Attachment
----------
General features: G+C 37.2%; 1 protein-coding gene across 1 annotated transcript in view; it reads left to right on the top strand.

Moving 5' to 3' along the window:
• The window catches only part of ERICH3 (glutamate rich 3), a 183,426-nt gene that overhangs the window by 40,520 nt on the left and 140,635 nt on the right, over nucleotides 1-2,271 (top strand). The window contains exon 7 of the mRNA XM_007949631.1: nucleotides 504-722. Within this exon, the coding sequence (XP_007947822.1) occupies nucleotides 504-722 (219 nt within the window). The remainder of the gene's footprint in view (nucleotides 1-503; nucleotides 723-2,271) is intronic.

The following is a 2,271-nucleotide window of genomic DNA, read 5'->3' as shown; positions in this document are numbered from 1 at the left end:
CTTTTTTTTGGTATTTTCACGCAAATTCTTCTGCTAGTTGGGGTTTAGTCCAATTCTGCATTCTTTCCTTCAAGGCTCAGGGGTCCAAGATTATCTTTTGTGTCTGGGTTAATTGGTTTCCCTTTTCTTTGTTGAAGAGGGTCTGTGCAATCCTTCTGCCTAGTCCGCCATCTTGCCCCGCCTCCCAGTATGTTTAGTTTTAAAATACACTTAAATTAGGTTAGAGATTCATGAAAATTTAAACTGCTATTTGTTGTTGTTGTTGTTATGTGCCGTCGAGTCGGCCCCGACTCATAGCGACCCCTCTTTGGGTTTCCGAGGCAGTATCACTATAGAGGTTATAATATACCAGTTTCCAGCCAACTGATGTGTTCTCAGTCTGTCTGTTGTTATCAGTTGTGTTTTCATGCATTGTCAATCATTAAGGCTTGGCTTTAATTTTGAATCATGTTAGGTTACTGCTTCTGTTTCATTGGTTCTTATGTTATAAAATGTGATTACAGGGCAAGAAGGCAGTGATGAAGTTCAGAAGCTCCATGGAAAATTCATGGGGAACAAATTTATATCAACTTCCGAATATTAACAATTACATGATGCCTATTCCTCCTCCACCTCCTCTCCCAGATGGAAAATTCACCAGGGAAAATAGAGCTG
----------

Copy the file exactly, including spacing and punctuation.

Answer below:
General features: G+C 37.2%; 1 protein-coding gene across 1 annotated transcript in view; it reads left to right on the top strand.

Moving 5' to 3' along the window:
• The window catches only part of ERICH3 (glutamate rich 3), a 183,426-nt gene that overhangs the window by 40,520 nt on the left and 140,635 nt on the right, over nucleotides 1-2,271 (top strand). The window contains exon 7 of the mRNA XM_007949631.1: nucleotides 504-722. Within this exon, the coding sequence (XP_007947822.1) occupies nucleotides 504-722 (219 nt within the window). The remainder of the gene's footprint in view (nucleotides 1-503; nucleotides 723-2,271) is intronic.

The following is a 2,271-nucleotide window of genomic DNA, read 5'->3' as shown; positions in this document are numbered from 1 at the left end:
CTTTTTTTTGGTATTTTCACGCAAATTCTTCTGCTAGTTGGGGTTTAGTCCAATTCTGCATTCTTTCCTTCAAGGCTCAGGGGTCCAAGATTATCTTTTGTGTCTGGGTTAATTGGTTTCCCTTTTCTTTGTTGAAGAGGGTCTGTGCAATCCTTCTGCCTAGTCCGCCATCTTGCCCCGCCTCCCAGTATGTTTAGTTTTAAAATACACTTAAATTAGGTTAGAGATTCATGAAAATTTAAACTGCTATTTGTTGTTGTTGTTGTTATGTGCCGTCGAGTCGGCCCCGACTCATAGCGACCCCTCTTTGGGTTTCCGAGGCAGTATCACTATAGAGGTTATAATATACCAGTTTCCAGCCAACTGATGTGTTCTCAGTCTGTCTGTTGTTATCAGTTGTGTTTTCATGCATTGTCAATCATTAAGGCTTGGCTTTAATTTTGAATCATGTTAGGTTACTGCTTCTGTTTCATTGGTTCTTATGTTATAAAATGTGATTACAGGGCAAGAAGGCAGTGATGAAGTTCAGAAGCTCCATGGAAAATTCATGGGGAACAAATTTATATCAACTTCCGAATATTAACAATTACATGATGCCTATTCCTCCTCCACCTCCTCTCCCAGATGGAAAATTCACCAGGGAAAATAGAGCTG